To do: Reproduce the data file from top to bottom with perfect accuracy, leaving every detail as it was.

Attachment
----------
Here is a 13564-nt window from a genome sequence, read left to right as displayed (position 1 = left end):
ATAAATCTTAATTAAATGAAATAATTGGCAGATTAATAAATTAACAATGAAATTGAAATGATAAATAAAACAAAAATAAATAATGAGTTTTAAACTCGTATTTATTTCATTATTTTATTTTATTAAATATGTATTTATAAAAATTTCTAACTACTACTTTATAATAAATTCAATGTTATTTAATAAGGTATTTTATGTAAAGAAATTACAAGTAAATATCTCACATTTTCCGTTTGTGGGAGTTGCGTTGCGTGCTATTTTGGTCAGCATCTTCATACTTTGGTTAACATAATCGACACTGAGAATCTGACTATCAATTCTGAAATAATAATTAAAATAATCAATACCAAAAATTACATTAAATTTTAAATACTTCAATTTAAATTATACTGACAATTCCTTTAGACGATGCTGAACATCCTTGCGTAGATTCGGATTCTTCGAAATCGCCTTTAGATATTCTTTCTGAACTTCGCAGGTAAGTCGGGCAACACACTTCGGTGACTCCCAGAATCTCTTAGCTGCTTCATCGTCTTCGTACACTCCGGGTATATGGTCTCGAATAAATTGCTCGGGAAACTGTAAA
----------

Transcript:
Here is a 13564-nt window from a genome sequence, read left to right as displayed (position 1 = left end):
ATAAATCTTAATTAAATGAAATAATTGGCAGATTAATAAATTAACAATGAAATTGAAATGATAAATAAAACAAAAATAAATAATGAGTTTTAAACTCGTATTTATTTCATTATTTTATTTTATTAAATATGTATTTATAAAAATTTCTAACTACTACTTTATAATAAATTCAATGTTATTTAATAAGGTATTTTATGTAAAGAAATTACAAGTAAATATCTCACATTTTCCGTTTGTGGGAGTTGCGTTGCGTGCTATTTTGGTCAGCATCTTCATACTTTGGTTAACATAATCGACACTGAGAATCTGACTATCAATTCTGAAATAATAATTAAAATAATCAATACCAAAAATTACATTAAATTTTAAATACTTCAATTTAAATTATACTGACAATTCCTTTAGACGATGCTGAACATCCTTGCGTAGATTCGGATTCTTCGAAATCGCCTTTAGATATTCTTTCTGAACTTCGCAGGTAAGTCGGGCAACACACTTCGGTGACTCCCAGAATCTCTTAGCTGCTTCATCGTCTTCGTACACTCCGGGTATATGGTCTCGAATAAATTGCTCGGGAAACTGTAAA